Legislature(2005 - 2006)BUTROVICH 205
02/23/2005 08:30 AM JUDICIARY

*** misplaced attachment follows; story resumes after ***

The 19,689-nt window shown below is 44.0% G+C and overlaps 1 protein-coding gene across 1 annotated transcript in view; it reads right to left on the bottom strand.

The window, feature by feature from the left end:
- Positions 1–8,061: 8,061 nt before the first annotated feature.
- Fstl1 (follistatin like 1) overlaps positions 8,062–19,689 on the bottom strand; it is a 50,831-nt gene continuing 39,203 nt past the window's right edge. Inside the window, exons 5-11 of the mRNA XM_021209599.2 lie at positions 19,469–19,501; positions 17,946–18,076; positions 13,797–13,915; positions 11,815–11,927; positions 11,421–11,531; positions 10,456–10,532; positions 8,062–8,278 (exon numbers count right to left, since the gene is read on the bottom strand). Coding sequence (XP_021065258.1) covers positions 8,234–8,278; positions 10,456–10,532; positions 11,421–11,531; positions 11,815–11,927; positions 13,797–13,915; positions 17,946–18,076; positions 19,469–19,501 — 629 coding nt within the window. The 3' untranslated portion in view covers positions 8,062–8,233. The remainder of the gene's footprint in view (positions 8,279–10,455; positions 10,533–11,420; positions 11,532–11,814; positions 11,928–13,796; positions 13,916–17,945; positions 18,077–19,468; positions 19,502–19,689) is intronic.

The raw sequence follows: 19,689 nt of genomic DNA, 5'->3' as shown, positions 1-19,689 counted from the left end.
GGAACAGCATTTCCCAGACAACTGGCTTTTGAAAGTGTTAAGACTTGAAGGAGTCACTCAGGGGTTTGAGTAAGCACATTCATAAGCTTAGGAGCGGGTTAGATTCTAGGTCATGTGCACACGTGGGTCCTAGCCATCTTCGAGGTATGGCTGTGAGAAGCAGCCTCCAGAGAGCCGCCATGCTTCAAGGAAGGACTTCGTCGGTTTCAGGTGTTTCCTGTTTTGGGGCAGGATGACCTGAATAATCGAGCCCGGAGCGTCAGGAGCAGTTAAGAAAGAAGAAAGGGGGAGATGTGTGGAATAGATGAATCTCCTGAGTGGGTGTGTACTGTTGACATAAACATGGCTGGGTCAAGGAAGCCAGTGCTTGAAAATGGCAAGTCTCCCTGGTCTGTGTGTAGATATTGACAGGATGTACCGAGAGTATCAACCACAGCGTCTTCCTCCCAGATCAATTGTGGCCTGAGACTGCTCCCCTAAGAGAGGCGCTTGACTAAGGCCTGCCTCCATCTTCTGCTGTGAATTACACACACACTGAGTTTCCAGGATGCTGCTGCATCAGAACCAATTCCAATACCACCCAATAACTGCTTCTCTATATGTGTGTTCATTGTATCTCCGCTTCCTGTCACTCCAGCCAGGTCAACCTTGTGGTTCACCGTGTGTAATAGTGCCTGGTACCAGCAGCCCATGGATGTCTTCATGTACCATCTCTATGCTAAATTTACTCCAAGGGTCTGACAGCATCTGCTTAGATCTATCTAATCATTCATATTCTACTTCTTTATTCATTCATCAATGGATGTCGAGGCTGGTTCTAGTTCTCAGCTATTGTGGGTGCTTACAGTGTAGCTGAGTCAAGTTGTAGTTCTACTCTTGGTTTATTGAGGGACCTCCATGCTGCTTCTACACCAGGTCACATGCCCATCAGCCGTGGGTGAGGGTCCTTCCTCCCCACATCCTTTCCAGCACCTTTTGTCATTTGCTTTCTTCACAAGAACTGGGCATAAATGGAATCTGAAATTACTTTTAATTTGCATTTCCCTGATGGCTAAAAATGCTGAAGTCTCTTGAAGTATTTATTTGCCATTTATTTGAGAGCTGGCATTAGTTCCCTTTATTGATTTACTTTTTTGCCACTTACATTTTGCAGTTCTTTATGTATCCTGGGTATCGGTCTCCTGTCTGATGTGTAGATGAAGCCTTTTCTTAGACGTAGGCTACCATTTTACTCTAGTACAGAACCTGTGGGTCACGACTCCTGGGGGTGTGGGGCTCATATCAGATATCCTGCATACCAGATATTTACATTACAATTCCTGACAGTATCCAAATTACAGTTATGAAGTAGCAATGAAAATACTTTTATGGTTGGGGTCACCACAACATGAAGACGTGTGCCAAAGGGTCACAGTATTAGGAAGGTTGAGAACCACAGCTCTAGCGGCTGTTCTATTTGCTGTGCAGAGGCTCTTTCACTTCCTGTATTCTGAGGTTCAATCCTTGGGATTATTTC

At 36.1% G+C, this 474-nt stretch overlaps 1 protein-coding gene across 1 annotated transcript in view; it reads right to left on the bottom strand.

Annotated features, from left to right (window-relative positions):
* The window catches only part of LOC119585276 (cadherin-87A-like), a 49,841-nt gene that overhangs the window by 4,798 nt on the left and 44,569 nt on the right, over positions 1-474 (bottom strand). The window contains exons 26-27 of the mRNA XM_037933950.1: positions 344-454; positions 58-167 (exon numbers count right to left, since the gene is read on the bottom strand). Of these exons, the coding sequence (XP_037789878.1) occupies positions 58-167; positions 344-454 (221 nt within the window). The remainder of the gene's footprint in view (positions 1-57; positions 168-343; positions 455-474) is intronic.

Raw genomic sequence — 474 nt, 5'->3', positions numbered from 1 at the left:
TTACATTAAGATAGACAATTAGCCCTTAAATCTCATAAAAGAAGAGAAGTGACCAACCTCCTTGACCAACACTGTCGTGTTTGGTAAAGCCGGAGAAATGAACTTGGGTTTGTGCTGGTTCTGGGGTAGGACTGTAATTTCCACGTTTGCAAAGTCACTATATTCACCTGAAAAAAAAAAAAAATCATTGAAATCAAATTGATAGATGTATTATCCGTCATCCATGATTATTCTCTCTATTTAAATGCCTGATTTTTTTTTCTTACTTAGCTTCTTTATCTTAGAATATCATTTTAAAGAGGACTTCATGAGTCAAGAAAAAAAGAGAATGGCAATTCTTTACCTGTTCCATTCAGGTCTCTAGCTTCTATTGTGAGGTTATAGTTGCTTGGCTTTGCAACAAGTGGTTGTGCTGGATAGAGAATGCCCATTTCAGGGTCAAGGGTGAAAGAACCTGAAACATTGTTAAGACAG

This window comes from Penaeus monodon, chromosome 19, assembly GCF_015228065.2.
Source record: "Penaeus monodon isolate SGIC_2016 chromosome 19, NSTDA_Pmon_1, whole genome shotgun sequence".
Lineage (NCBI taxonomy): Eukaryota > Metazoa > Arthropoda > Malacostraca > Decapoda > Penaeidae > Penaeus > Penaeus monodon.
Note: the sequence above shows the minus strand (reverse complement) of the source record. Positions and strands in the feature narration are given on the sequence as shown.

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ALASKA STATE LEGISLATURE SENATE JUDICIARY STANDING COMMITTEE February 23, 2005 8:37 a.m. MEMBERS PRESENT Senator Ralph Seekins, Chair Senator Charlie Huggins, Vice Chair Senator Hollis French Senator Gretchen Guess via teleconference Senator Gene Therriault MEMBERS ABSENT All members present COMMITTEE CALENDAR SENATE BILL NO. 109 "An Act relating to fines for offenses committed within school zones." MOVED CSSB 109(JUD) OUT OF COMMITTEE SENATE BILL NO. 83 "An Act relating to the retaining of certain privileges of a parent in a relinquishment and termination of a parent and child relationship proceeding; relating to eligibility for permanent fund dividends for certain children in the custody of the state; relating to child in need of aid proceedings and juvenile delinquency proceedings; and providing for an effective date." HEARD AND HELD SENATE BILL NO. 84 "An Act relating to the confidentiality of investigations, court hearings, and public agency records and information in child-in- need-of-aid matters and certain child protection matters; relating to immunity regarding disclosure of information in child-in- need-of-aid matters and certain child protection matters; amending Rules 3 and 22, Alaska Child in Need of Aid Rules of Procedure; and providing for an effective date." SCHEDULED BUT NOT HEARD PREVIOUS COMMITTEE ACTION BILL: SB 109 SHORT TITLE: INCREASE FINE FOR SCHOOL ZONE VIOLATIONS SPONSOR(s): SENATOR(s) WILKEN 02/16/05 (S) READ THE FIRST TIME - REFERRALS 02/16/05 (S) JUD, FIN 02/23/05 (S) JUD AT 8:30 AM BUTROVICH 205 BILL: SB 83 SHORT TITLE: TERM. PARENTAL RTS/CINA/DELINQUENCY CASES SPONSOR(s): RULES BY REQUEST OF THE GOVERNOR 01/26/05 (S) READ THE FIRST TIME - REFERRALS 01/26/05 (S) HES, JUD 02/14/05 (S) HES AT 1:30 PM BUTROVICH 205 02/14/05 (S) Moved SB 83 Out of Committee 02/14/05 (S) MINUTE(HES) 02/16/05 (S) HES RPT 1DP 4NR 02/16/05 (S) DP: DYSON 02/16/05 (S) NR: ELTON, WILKEN, OLSON, GREEN 02/23/05 (S) JUD AT 8:30 AM BUTROVICH 205 WITNESS REGISTER Senator Gary Wilken Alaska State Capitol Juneau, AK POSITION STATEMENT: Sponsor of SB 109 Mr. Bob Myers Fairbanks, AK POSITION STATEMENT: Testified in support of SB 109 Lt. Todd Sharp Division of Alaska State Troopers Department of Public Safety 3700 East Tudor Road Anchorage, Alaska 99507 POSITION STATEMENT: Testified in support of SB 109 Ms. Stacie Kraly, Senior Assistant Attorney General Department of Law PO Box 110300 Juneau, AK 99811-0300 POSITION STATEMENT: Introduced SB 83 Ms. Marcie Kennai, Deputy Commissioner Office of Children's Services Department of Health & Social Services PO Box 110601 Juneau, AK 99801-0601 POSITION STATEMENT: Commented on SB 83 Ms. Marcy Schmidt POSITION STATEMENT: Testified in support of SB 83 Mr. Scott Calder Fairbanks, AK POSITION STATEMENT: Commented on SB 83 ACTION NARRATIVE CHAIR RALPH SEEKINS called the Senate Judiciary Standing Committee meeting to order at 8:37:33 AM. Present were Senators Hollis French, Charlie Huggins, Chair Ralph Seekins, and Gretchen Guess participating via teleconference. SB 109-INCREASE FINE FOR SCHOOL ZONE VIOLATIONS SENATOR GARY WILKEN, sponsor of SB 109, described the purpose of the bill was a measure to create double fines for traffic violations in school zones during school hours. 8:40:26 AM SENATOR WILKEN introduced Crossing Guard Bob Myers and Lt. Todd Sharp. SENATOR HUGGINS asked Senator Wilken whether buses were considered in the bill. 8:43:11 AM SENATOR WILKEN stated his belief that buses are well accounted for in existing legislation. SENATOR FRENCH drew attention to a paragraph in the Alaska State Troopers fiscal note concerning modification of the current bail schedule. He asked Senator Wilken to clarify. SENATOR WILKEN deferred to Lt. Sharp. LT. TODD SHARP, Alaska State Troopers, advised the current bail schedule would need to be modified. SENATOR FRENCH asked Lt. Sharp to explain the difference between the bail amount and the fine amount. LT. SHARP responded the penalty would be set at twelve dollars per mile per hour and the fine would be doubled. 8:48:30 AM LT. SHARP clarified the fine amount is based on the bail for the amount of speed over the limit. The penalty is the incremental unit through which the fine is determined. SENATOR FRENCH asked if the bail was the amount posted when contesting a ticket. LT. SHARP affirmed. CHAIR SEEKINS asked the reason the Anchorage Police Department has a disproportionate amount of traffic citations and whether there was a specific area with a regular patrol that accounts for the disproportionate number of tickets. LT. SHARP did not know. 8:51:23 AM SENATOR HUGGINS asked whether SB 109 would require a sign alerting people of the double fines. SENATOR WILKEN responded the bill only stipulates flashing lights. SENATOR THERRIAULT asked Lt. Sharp if the fine always matches the bail. LT. SHARP said if someone contests the citation, a judge could reduce the fine. She or he could not exceed the fine. CHAIR SEEKINS noted sometimes blinking lights are not visible. He asked if it was possible to ensure that such a light is visible to all drivers. SENATOR WILKEN said the visibility of the light would be determined by Department of Transportation (DOT) specifications. SENATOR THERRIAULT asked Lt. Sharp to describe the computation of how the surcharge [funding police office training] is figured. LT. SHARP responded the surcharge would be ten dollars for any variation of the penalty. SENATOR GUESS asked Senator Wilken to explain the reason the bill stipulates flashing yellow lights. She said most lights in her districts don't have flashing yellow lights. SENATOR WILKEN responded flashing lights define when an area is active. 8:57:48 AM MR. BOB MEYER, crossing guard, introduced himself in support of the bill. He described the pertinent aspects of his work. Children cross the street unattended after 3:00 pm. Speeding is common in the areas he has worked. 9:00:08 AM Peak time for student crossing coincides with morning rush hour. Drivers sometimes run stop signs or slide through them. 9:02:41 AM MR. MEYER thanked Senator Wilken for sponsoring SB 109. Several more people violate the crossing zone than are caught. Children are often hit, injured, and killed. 9:05:08 AM CHAIR SEEKINS asked whether there is a flashing yellow light on Danby road. MR. MEYER responded yes. SENATOR WILKEN added SB 109 would be effective immediately in 95 zones across the state. MS. NONA WILSON, legislative liaison for DOT, offered to answer questions. CHAIR SEEKINS asked Ms. Wilson the standard for flashing yellow lights. MS. WILSON responded DOT focuses on consistency. The control devices [flashing yellow signs] are placed outside the lanes. The standard is two installations. Sometimes a third light is applied. 9:08:52 AM Criteria for placing signs are complicated and are determined by speed of traffic, volume of traffic, and the age of the students. The cost for sign installation is $70,000. CHAIR SEEKINS mentioned he has experienced rampant speeding on Minnesota Avenue in Fairbanks. He has often missed the sign himself. He questioned the responsibility of posting such a sign. 9:12:47 AM CHAIR SEEKINS wondered whether the bill should include a mention of visibility of signs. MS. WILSON noted the alternative for DOT would be to try and provide additional advanced warning signage. 9:14:46 AM SENATOR HUGGINS wondered whether the bill included school parking lots. He expressed concern about the hazards in the parking lots. 9:18:03 AM SENATOR THERRIAULT asked Lt. Sharp if the department usually tickets for three miles per hour over the speed limit. LT. SHARP responded usually not. SENATOR WILKEN moved Amendment 1. Page 2, line 2 after the word "area" insert the word "clearly". After the word "lights" insert "visible from all lanes of traffic." Hearing no objections, Amendment 1 was adopted. SENATOR THERRIAULT asked how Alaskans would be informed of the new law. MS. WILSON said the DOT would be responsible for an ad campaign. SENATOR HUGGINS moved CSSB 109(JUD) from committee with individual recommendations and attached fiscal note(s). There being no objection, the motion carried. 9:25:48 AM < Recess > 9:31:06 AM SB 83-TERM. PARENTAL RTS/CINA/DELINQUENCY CASES 9:31:06 AM CHAIR SEEKINS announced SB 83 to be up for consideration. 9:33:20 AM MS. STACIE KRALY, senior assistant attorney general, Department Of Law (DOL), introduced the bill, which would amend AS 25.23.180 to permit parents to relinquish their parental rights while retaining certain privileges such as ongoing communication or visitation with the child. The proposal also adds language to AS 43.23.005 to allow children who are placed temporarily by the Department of Health and Social Services (DHSS) outside of the state to maintain eligibility for permanent fund dividends (PFDs). SB 83 also adds language to AS 47.10.020, which clarifies the court may issue any orders necessary to aid the DHSS in its investigation of an allegation of child abuse or neglect. 9:36:31 AM SB 83 amends the definition of the term "mental health professional" in AS 47.30.915. The DOL offered an amendment to sections 5 and 9 of the bill, which would effectively amend AS 47.10.080(L) and would directly affect child in need of aide (CINA) rule 17.2. The amendment would require the court to rule on whether DHSS has made reasonable efforts toward permanency of the child. A M E N D M E N T 1 Page 1, line 4, following "delinquency proceedings;": Insert "relating to findings in permanency hearings in child in need of aid proceedings; amending Rule 17.2, Alaska Child in Need of Aid Rules;" Page 3, following line 6: Insert a new bill section to read: "* Sec. 5. AS 47.10.080(l) is amended to read: (l) Within 12 months after the date a child enters foster care as calculated under AS 47.10.088(f), the court shall hold a permanency hearing. The hearing and permanent plan developed in the hearing are governed by the following provisions: (1) the persons entitled to be heard under AS 47.10.070 or under (f) of this section are also entitled to be heard at the hearing held under this section; (2) when establishing the permanent plan for the child, the court shall make appropriate written findings, including findings related to whether (A) and when the child should be returned to the parent or guardian; (B) the child should be placed for adoption or legal guardianship and whether a petition for termination of parental rights should be filed by the department; and (C) the child should be placed in another planned, permanent living arrangement and what steps are necessary to achieve the new arrangement; (3) if the court is unable to make a finding required under (2) of this subsection, the court shall hold another hearing within a reasonable period of time; (4) in addition to the findings required by (2) of this subsection, the court shall also make appropriate written findings related to (A) whether the department has made the reasonable efforts required under AS 47.10.086 to offer appropriate family support services to remedy the parent's or guardian's conduct or conditions in the home that made the child a child in need of aid under this chapter; (B) whether the parent or guardian has made substantial progress to remedy the parent's or guardian's conduct or conditions in the home that made the child a child in need of aid under this chapter; [AND] (C) if the permanent plan is for the child to remain in out-of-home care, whether the child's out-of-home placement continues to be appropriate and in the best interests of the child; and (D) whether the department has made reasonable efforts to finalize the permanent plan for the child; (5) the court shall hold a hearing to review the permanent plan at least annually until successful implementation of the plan; if the plan approved by the court changes after the hearing, the department shall promptly apply to the court for another permanency hearing, and the court shall conduct the hearing within 30 days after application by the department." Renumber the following bill sections accordingly. Page 3, following line 28: Insert new bill sections to read: "* Sec. 9. The uncodified law of the State of Alaska is amended by adding a new section to read: DIRECT COURT RULE AMENDMENT. Rule 17.2(f), Alaska Child in Need of Aid Rules, is amended to read: (f) Additional Findings. In addition to the findings required under paragraph (e), the court shall also make written findings related to (1) whether the Department has made reasonable efforts required under AS 47.10.086 or, in the case of an Indian child, whether the Department has made active efforts to provide remedial services and rehabilitative programs as required by 25 U.S.C. Sec. 1912(d); (2) whether the parent or guardian has made substantial progress to remedy the parent's or guardian's conduct or conditions in the home that made the child a child in need of aid; [AND] (3) if the permanent plan is for the child to remain in out-of-home care, whether the child's out-of-home placement continues to be appropriate and in the best interests of the child; and (4) whether the Department has made reasonable efforts to finalize the permanent plan for the child. * Sec. 10. The uncodified law of the State of Alaska is amended by adding a new section to read: CONDITIONAL EFFECT. Section 5 of this Act takes effect only if sec. 9 of this Act receives the two-thirds majority vote of each house required by art. IV, sec. 15, Constitution of the State of Alaska." Renumber the remaining bill section accordingly. SENATOR THERRIAULT asked whether the bill related to criminal incarceration. 9:39:12 AM MS. KRALY responded there are two provisions within SB 83 that address children in state custody. They deal with the PFD dividend and allow the child to remain eligible for the dividend. The bill does not relate to criminal incarceration. SENATOR HUGGINS asked Ms. Kraly to describe the PFD restitution process. MS. KRALY informed the state applies for the PFD for the child in custody and the dividend goes into a trust account. When the child is released, the PFD goes to their legal guardian, adoptive parents, or to them if they have aged out. The DOL may request permission to use the PFD to repay restitution for a criminal infraction. 9:42:18 AM SENATOR FRENCH asked the Alaska Supreme Court decision that brought about the first part of SB 83 [allowing parents to retain communication with the child.] MS. KRALY responded it was Keith MW79P3rd 6/23/2003. SENATOR FRENCH asked what happened. MS. KRALY said the general premise was there was no mechanism within the current statutory frame for a relinquishment to contain any residual privileges or rights to a parent relinquishing. SENATOR FRENCH noted the relinquishment is voluntary and a termination is caused through action by the department. He asked whether they were two different processes. MS. KRALY said historically the DOL and the Office of Children's Services (OCS) have looked at them as two different processes. There are instances where it makes sense to allow for parental contact, such as when another family member adopts the child. 9:45:47 AM The relinquishment with the conditions is an effort to allow a parent to make a difficult decision easier and still allow for some contact. CHAIR SEEKINS asked whether the foster parents could choose to allow the contact and could they also discontinue the contact. 9:47:47 AM MS. KRALY said the foster parent always has the ability to make those kinds of decisions. SENATOR HUGGINS asked Ms. Kraly whether SB 83 is part of a larger strategy to modify how the DOL and OCS operate. MS. KRALY advised SB 83 is a technical amendment to the current statute. Over the course of hundreds of court cases, the DOL has discovered some hitches that need fixed in order to successfully litigate some cases. The bill would help the DOL more than the OCS as a tool to manage caseloads. 9:50:37 AM CHAIR SEEKINS noted he would ask the drafters to consider the amendment for the next time the committee looks at SB 83. SENATOR HUGGINS moved Amendment 1 be adopted for staff rewrite for consideration. SENATOR FRENCH objected for the purpose of discussion. He asked Ms. Kraly to summarize the amendment. MS. KRALY said currently the court is required to make certain findings in CINA hearings. An omission that the federal government requires for foster care funding was discovered. Under state and federal law after 12 months of a child taken into custody, it is required there be a new hearing to discuss a permanency plan. The government requires that the court make a special judicial finding that the DOL has made reasonable efforts to finalize the permanency plan for the child. Judges are uncomfortable to make those findings. The amendment proposes to make it a required finding so the department can continue to receive foster care funding under Title 40. SENATOR FRENCH assumed the department wouldn't get the funding if the finding didn't occur. MS. KRALY said correct. 9:53:58 AM MS. MARCIE KENNAI, deputy commissioner, Office of Children's Services, said what the finding is is irrelevant; they just need a finding to continue to receive the federal funding. It is a check and balance. 9:55:15 AM SENATOR FRENCH removed his objection. MS. MARCY SCHMIDT testified in favor of SB 83. 9:57:16 AM MR. SCOTT CALDER testified in favor of the proposed amendment to SB 83. He expressed concern with the word "privilege" in Section 1. He is not in favor of Section 4. It would be appropriate for the court to authorize the department to conduct an investigation to the extent of search and seizure of a child. Section 5, line 10 should say "diligent search" instead of "reasonable search." 9:59:56 AM SENATOR FRENCH asked Mr. Calder to explain his reference to the US Constitution Fourth Amendment. MR. CALDER explained the department could say that in conducting an investigation they may want to conduct an action to or upon a person. That should be a point where the court should authorize the action. CHAIR SEEKINS asked Mr. Calder whether his concern is the extent of the investigation. MR. CALDER said yes, if the investigation amounts to more than just a phone call. Search and seizure requires greater scrutiny and should be required through judicial oversight. CHAIR SEEKINS held SB 83 in committee and adjourned the meeting at 10:05:41 AM.